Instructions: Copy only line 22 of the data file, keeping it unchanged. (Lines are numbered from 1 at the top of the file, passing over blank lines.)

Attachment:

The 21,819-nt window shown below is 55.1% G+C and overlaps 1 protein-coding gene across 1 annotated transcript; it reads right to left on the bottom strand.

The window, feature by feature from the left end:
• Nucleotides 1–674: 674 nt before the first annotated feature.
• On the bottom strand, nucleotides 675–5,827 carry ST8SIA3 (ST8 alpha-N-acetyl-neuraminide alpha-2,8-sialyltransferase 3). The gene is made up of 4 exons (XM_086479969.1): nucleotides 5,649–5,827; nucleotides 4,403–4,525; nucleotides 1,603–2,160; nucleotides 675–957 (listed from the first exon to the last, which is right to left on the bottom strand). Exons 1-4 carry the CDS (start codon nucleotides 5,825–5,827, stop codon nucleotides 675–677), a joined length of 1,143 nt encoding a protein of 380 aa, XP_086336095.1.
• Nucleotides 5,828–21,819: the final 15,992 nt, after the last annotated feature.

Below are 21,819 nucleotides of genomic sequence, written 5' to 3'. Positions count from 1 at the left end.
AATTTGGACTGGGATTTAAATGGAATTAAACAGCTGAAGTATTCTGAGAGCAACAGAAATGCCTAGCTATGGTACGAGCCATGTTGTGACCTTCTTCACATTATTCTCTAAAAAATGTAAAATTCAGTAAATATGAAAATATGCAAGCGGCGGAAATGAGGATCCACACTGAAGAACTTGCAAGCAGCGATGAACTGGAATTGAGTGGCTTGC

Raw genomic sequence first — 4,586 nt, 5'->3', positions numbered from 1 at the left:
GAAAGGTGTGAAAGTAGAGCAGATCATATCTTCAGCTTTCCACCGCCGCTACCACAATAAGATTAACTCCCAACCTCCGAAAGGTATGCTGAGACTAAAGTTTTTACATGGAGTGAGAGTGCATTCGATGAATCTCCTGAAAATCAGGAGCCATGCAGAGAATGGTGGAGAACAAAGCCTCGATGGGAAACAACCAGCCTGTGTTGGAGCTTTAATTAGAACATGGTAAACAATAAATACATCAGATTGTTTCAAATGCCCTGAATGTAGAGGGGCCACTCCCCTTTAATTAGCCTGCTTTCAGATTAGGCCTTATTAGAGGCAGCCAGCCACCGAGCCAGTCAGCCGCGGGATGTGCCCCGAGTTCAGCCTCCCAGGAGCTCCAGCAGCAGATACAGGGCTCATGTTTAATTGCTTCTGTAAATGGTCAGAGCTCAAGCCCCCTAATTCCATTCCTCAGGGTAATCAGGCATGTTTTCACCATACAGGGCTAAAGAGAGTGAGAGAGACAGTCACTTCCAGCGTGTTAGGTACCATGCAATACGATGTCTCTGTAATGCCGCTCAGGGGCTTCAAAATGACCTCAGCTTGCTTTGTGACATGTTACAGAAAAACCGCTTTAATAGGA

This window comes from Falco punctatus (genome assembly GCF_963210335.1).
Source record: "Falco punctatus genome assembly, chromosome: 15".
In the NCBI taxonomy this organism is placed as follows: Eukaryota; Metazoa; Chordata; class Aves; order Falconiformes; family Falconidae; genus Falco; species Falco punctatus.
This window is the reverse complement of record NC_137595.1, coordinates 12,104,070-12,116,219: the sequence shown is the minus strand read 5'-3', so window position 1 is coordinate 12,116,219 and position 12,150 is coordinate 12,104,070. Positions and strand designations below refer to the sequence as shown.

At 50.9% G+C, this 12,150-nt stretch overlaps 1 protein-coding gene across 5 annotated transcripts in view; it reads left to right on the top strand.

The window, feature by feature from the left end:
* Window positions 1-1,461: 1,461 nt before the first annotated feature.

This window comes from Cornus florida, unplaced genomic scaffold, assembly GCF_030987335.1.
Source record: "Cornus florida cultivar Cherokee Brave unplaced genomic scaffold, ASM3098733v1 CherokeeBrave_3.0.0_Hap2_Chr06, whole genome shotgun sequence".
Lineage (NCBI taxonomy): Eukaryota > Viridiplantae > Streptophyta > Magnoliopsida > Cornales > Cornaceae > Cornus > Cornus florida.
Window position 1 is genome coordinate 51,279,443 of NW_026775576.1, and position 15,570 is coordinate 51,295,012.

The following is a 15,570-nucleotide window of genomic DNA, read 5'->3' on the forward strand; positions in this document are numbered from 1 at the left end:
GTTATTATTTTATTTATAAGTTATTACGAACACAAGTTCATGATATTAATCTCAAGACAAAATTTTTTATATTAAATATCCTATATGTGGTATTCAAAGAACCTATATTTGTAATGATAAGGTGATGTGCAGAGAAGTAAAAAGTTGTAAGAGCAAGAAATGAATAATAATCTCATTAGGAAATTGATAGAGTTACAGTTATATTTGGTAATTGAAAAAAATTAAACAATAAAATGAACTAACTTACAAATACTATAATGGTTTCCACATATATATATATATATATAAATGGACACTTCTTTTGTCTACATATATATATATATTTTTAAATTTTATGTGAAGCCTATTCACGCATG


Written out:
GTTATTATTTTATTTATAAGTTATTACGAACACAAGTTCATGATATTAATCTCAAGACAAAATTTTTTATATTAAATATCCTATATGTGGTATTCAAAGAACCTATATTTGTAATGATAAGGTGATGTGCAGAGAAGTAAAAAGTTGTAAGAGCAAGAAATGAATAATAATCTCATTAGGAAATTGATAGAGTTACAGTTATATTTGGTAATTGAAAAAAATTAAACAATAAAATGAACTAACTTACAAATACTATAATGGTTTCCACATATATATATATATATATAAATGGACACTTCTTTTGTCTACATATATATATATATTTTTAAATTTTATGTGAAGCCTATTCACGCATG